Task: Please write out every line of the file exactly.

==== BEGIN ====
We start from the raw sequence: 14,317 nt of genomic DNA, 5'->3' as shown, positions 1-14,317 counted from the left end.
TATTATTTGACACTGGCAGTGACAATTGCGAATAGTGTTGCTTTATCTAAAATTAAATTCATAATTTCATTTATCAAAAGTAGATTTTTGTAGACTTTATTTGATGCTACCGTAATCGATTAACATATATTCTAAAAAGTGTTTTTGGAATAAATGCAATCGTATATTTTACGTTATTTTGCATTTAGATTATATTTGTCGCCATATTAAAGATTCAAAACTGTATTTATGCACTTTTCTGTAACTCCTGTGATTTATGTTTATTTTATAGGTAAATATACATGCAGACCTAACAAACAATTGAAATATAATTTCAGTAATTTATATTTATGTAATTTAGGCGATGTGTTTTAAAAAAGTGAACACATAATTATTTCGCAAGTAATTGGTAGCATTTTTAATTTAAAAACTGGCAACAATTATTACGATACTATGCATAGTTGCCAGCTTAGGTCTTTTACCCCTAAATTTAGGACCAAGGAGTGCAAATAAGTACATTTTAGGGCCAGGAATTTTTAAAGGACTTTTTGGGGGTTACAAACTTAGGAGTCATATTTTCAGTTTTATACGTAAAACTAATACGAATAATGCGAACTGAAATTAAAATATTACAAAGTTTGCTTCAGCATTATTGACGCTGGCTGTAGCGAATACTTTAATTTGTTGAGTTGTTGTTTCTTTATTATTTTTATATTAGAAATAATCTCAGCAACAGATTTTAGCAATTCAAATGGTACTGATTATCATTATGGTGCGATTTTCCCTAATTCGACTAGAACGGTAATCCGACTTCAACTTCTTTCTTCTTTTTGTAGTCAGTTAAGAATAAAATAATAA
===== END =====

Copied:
We start from the raw sequence: 14,317 nt of genomic DNA, 5'->3' as shown, positions 1-14,317 counted from the left end.
TATTATTTGACACTGGCAGTGACAATTGCGAATAGTGTTGCTTTATCTAAAATTAAATTCATAATTTCATTTATCAAAAGTAGATTTTTGTAGACTTTATTTGATGCTACCGTAATCGATTAACATATATTCTAAAAAGTGTTTTTGGAATAAATGCAATCGTATATTTTACGTTATTTTGCATTTAGATTATATTTGTCGCCATATTAAAGATTCAAAACTGTATTTATGCACTTTTCTGTAACTCCTGTGATTTATGTTTATTTTATAGGTAAATATACATGCAGACCTAACAAACAATTGAAATATAATTTCAGTAATTTATATTTATGTAATTTAGGCGATGTGTTTTAAAAAAGTGAACACATAATTATTTCGCAAGTAATTGGTAGCATTTTTAATTTAAAAACTGGCAACAATTATTACGATACTATGCATAGTTGCCAGCTTAGGTCTTTTACCCCTAAATTTAGGACCAAGGAGTGCAAATAAGTACATTTTAGGGCCAGGAATTTTTAAAGGACTTTTTGGGGGTTACAAACTTAGGAGTCATATTTTCAGTTTTATACGTAAAACTAATACGAATAATGCGAACTGAAATTAAAATATTACAAAGTTTGCTTCAGCATTATTGACGCTGGCTGTAGCGAATACTTTAATTTGTTGAGTTGTTGTTTCTTTATTATTTTTATATTAGAAATAATCTCAGCAACAGATTTTAGCAATTCAAATGGTACTGATTATCATTATGGTGCGATTTTCCCTAATTCGACTAGAACGGTAATCCGACTTCAACTTCTTTCTTCTTTTTGTAGTCAGTTAAGAATAAAATAATAA